Draft:Genealogy

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Variations of VNTR allele lengths in 6 individuals is shown. Credit: PaleWhaleGail.

Genealogy is the study and recording of the descent of a person, family, or group from their ancestors.

'Geneology' is a common misspelling of 'genealogy'.

Genetics[edit]

Dwarfed by the X chromosome, the Y seems more ancient than we thought. Credit: Pasieka/SPL.

"Albert Perry carried a secret in his DNA: a Y chromosome so distinctive that it reveals new information about the origin of our species. It shows that the last common male ancestor down the paternal line of our species is over twice as old as we thought."[1]

"Perry did not descend from the genetic Adam. In fact, his Y chromosome was so distinct that his male lineage probably separated from all others about 338,000 years ago."[1]

Examinations of "an African database of nearly 6000 Y chromosomes [revealed] similarities between Perry’s and those in samples taken from 11 men, all living in one village in Cameroon."[1]

"One possibility is that Perry’s Y chromosome may have been inherited from an archaic human population that has since gone extinct. If that’s the case, then some time within the last 195,000 years, anatomically modern humans interbred with an ancient African human."[1]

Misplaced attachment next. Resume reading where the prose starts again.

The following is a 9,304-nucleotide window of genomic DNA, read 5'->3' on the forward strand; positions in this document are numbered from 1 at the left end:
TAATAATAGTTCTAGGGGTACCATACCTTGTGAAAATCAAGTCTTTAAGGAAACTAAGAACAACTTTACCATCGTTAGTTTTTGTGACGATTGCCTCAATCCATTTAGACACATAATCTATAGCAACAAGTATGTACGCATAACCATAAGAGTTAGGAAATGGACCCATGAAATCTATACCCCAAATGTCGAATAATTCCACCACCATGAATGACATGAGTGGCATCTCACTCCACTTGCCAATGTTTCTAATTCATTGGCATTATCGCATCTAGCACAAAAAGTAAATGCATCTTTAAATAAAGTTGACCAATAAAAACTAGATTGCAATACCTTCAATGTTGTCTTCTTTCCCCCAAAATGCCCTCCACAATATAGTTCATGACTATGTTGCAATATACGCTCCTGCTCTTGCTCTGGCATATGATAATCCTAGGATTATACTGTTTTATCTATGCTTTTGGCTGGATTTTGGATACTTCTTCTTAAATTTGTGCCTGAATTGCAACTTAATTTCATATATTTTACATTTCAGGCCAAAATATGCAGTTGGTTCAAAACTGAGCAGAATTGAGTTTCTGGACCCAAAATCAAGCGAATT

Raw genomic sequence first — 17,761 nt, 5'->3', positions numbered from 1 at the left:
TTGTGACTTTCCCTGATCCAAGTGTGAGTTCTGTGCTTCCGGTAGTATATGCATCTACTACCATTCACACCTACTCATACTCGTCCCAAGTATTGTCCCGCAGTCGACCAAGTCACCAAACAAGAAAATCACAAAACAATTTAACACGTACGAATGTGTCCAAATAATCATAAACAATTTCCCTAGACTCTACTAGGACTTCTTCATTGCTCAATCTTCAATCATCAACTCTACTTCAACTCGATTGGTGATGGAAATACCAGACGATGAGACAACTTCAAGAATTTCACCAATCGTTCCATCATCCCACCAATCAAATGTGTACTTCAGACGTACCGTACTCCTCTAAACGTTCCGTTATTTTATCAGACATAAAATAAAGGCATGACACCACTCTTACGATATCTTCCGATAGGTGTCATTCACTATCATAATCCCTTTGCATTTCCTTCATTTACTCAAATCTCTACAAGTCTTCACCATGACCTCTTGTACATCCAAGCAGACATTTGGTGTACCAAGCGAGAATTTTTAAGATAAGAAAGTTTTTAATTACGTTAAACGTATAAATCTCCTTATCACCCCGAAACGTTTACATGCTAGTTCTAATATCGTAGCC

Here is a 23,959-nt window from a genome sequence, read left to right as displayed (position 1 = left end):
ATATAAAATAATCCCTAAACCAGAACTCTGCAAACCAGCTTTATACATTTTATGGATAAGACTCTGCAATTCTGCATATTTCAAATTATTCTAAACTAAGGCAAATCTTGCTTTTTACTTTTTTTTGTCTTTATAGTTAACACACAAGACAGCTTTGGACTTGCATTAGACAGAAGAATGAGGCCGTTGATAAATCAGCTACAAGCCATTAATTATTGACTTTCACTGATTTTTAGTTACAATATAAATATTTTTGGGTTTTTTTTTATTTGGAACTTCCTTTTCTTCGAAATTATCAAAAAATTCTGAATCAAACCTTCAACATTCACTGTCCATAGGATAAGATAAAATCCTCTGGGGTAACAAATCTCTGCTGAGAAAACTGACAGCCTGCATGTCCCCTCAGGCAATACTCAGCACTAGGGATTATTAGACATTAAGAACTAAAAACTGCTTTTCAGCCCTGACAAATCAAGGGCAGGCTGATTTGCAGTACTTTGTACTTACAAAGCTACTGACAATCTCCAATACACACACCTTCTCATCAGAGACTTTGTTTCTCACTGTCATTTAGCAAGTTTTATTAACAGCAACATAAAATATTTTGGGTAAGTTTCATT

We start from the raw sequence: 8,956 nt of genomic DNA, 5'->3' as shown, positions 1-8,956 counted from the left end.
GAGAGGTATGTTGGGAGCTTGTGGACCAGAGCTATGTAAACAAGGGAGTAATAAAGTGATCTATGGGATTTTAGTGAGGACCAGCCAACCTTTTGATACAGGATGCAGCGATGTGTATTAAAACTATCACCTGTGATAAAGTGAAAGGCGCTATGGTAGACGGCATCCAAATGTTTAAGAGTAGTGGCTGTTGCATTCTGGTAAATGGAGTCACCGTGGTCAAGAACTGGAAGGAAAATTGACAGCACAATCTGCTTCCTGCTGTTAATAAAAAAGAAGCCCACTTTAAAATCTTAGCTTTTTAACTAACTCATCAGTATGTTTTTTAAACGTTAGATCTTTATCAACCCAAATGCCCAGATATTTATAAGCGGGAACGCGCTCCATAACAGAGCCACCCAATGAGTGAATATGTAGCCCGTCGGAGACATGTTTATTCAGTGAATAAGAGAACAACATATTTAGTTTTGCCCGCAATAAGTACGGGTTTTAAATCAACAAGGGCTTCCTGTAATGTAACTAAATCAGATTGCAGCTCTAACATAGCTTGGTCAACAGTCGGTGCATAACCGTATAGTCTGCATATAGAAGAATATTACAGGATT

At "a Nigerian site called Iwo Eleru [the] fossils showed a strange mix of ancient and modern features, which also suggested interbreeding between modern and archaic humans."[1]

“The Cameroon village with an unusual genetic signature is right on the border with Nigeria, and Iwo Eleru is not too far away.”[2]

Theoretical genealogy[edit]

Def. the "study, and formal recording of" the "descent of a person, family, or group from an ancestor or ancestors; lineage or pedigree"[3] is called genealogy.

Hypotheses[edit]

  1. Genealogy of hominins may go back 4 x 106 b2k.

See also[edit]

References[edit]

  1. 1.0 1.1 1.2 1.3 1.4 Unassigned (6 March 2013). The father of all men is 340,000 years old. NewScientist. Retrieved 23 July 2015.
  2. Michael Hammer (6 March 2013). The father of all men is 340,000 years old. NewScientist. Retrieved 23 July 2015.
  3. genealogy. San Francisco, California: Wikimedia Foundation, Inc. 10 April 2014. Retrieved 9 June 2014.

External links[edit]

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